Some puzzling findings in multiple object tracking: I. Tracking without keeping track of object identities
David Bourget (Western Ontario)
David Chalmers (ANU, NYU)
Rafael De Clercq
Jack Alan Reynolds
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The task of tracking a small number (about four or five) visual targets within a larger set of identical items, each of which moves randomly and independently, has been used extensively to study object-based attention. Analysis of this multiple object tracking (MOT) task shows that it logically entails solving the correspondence problem for each target over time, and thus that the individuality of each of the targets must be tracked. This suggests that when successfully tracking objects, observers must also keep track of them as unique individuals. Yet in the present studies we show that observers are poor at recalling the identity of successfully tracked objects (as specified by a unique identifier associated with each target, such as a number or starting location). Studies also show that the identity of targets tends to be lost when they come close together and that this tendency is greater between pairs of targets than between targets and nontargets. The significance of this finding in relation to the multiple object tracking paradigm is discussed.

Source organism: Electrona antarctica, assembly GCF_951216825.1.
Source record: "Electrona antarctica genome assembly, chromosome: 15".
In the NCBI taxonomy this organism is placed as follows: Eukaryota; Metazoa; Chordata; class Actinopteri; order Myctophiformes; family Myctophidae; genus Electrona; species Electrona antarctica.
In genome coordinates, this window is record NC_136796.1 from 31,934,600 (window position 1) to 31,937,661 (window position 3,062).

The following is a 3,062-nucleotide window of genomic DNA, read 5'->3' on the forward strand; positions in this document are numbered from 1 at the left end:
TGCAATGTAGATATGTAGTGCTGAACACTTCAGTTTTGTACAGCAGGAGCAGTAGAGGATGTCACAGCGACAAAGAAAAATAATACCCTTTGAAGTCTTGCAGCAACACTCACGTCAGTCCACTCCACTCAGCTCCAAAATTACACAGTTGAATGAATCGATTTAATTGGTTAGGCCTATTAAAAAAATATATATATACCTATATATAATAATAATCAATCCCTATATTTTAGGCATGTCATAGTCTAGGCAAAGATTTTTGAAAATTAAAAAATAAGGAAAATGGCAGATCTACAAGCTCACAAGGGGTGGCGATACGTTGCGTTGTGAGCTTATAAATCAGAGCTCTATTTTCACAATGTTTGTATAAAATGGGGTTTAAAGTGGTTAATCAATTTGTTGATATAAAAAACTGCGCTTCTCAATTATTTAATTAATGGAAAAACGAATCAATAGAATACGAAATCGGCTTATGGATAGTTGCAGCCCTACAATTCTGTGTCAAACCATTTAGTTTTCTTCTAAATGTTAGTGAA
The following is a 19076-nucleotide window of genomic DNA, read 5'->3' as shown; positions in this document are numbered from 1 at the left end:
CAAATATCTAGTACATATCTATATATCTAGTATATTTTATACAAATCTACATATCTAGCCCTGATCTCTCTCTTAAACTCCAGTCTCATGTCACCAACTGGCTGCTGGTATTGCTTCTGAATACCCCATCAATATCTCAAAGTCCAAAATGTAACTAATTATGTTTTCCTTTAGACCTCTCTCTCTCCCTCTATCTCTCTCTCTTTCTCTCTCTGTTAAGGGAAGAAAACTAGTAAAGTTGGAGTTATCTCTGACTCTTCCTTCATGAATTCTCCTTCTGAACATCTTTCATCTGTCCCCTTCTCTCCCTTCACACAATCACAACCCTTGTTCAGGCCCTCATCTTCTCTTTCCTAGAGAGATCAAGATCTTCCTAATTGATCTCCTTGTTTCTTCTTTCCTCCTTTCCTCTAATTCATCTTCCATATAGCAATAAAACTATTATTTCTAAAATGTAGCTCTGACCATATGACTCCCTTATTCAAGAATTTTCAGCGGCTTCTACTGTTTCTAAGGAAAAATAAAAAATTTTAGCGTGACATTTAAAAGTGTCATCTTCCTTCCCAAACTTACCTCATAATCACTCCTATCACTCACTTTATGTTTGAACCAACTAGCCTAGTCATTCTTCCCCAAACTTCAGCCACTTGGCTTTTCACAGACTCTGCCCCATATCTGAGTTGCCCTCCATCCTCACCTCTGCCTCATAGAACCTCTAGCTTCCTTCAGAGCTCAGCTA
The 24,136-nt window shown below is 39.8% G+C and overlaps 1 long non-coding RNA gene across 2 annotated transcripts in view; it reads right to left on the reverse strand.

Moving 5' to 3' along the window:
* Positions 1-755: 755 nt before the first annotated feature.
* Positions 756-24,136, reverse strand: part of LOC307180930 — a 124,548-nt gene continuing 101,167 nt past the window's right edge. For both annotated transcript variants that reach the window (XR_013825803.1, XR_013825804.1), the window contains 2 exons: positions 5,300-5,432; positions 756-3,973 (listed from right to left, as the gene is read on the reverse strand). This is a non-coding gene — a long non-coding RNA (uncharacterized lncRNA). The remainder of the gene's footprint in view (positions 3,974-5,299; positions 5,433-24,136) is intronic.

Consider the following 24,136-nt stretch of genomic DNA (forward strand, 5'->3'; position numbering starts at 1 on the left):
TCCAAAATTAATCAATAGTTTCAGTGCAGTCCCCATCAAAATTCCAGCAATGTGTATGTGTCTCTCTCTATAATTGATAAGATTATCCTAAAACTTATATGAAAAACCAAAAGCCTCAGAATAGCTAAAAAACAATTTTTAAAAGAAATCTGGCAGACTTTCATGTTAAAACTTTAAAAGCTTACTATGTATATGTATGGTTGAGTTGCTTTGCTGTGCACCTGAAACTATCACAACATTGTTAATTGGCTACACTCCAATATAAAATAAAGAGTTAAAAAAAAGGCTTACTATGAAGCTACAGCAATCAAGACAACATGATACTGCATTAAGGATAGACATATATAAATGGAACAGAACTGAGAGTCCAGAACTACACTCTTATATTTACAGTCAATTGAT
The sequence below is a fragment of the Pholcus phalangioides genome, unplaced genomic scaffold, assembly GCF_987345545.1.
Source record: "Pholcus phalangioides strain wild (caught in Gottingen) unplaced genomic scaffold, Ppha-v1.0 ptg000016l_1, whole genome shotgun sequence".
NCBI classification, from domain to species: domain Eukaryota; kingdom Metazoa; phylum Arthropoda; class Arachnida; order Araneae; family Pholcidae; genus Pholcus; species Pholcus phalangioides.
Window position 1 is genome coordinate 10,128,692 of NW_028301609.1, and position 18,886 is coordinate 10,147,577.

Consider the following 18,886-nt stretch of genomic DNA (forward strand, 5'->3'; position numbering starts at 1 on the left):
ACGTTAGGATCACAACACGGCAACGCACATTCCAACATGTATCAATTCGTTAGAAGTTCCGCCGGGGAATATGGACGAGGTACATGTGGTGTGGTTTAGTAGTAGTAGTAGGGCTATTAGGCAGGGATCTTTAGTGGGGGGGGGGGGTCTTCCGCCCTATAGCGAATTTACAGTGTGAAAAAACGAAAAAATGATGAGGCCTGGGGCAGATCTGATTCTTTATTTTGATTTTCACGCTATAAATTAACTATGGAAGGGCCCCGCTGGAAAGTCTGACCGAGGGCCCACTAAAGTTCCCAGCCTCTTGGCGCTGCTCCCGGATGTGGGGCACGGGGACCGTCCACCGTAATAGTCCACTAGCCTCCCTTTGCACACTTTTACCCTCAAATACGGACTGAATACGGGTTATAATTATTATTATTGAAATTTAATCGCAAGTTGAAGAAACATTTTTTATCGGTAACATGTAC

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Monima Chadha (2009). An Independent, Empirical Route to Nonconceptual Content. Consciousness and Cognition 18 (2):439-448.
Anne M. Aimola Davies, Stephen Waterman, Rebekah C. White & Martin Davies (2013). When You Fail to See What You Were Told to Look For: Inattentional Blindness and Task Instructions. Consciousness and Cognition 22 (1):221-230.
Trafton Drew, Todd S. Horowitz & Edward K. Vogel (2013). Swapping or Dropping? Electrophysiological Measures of Difficulty During Multiple Object Tracking. Cognition 126 (2):213-223.
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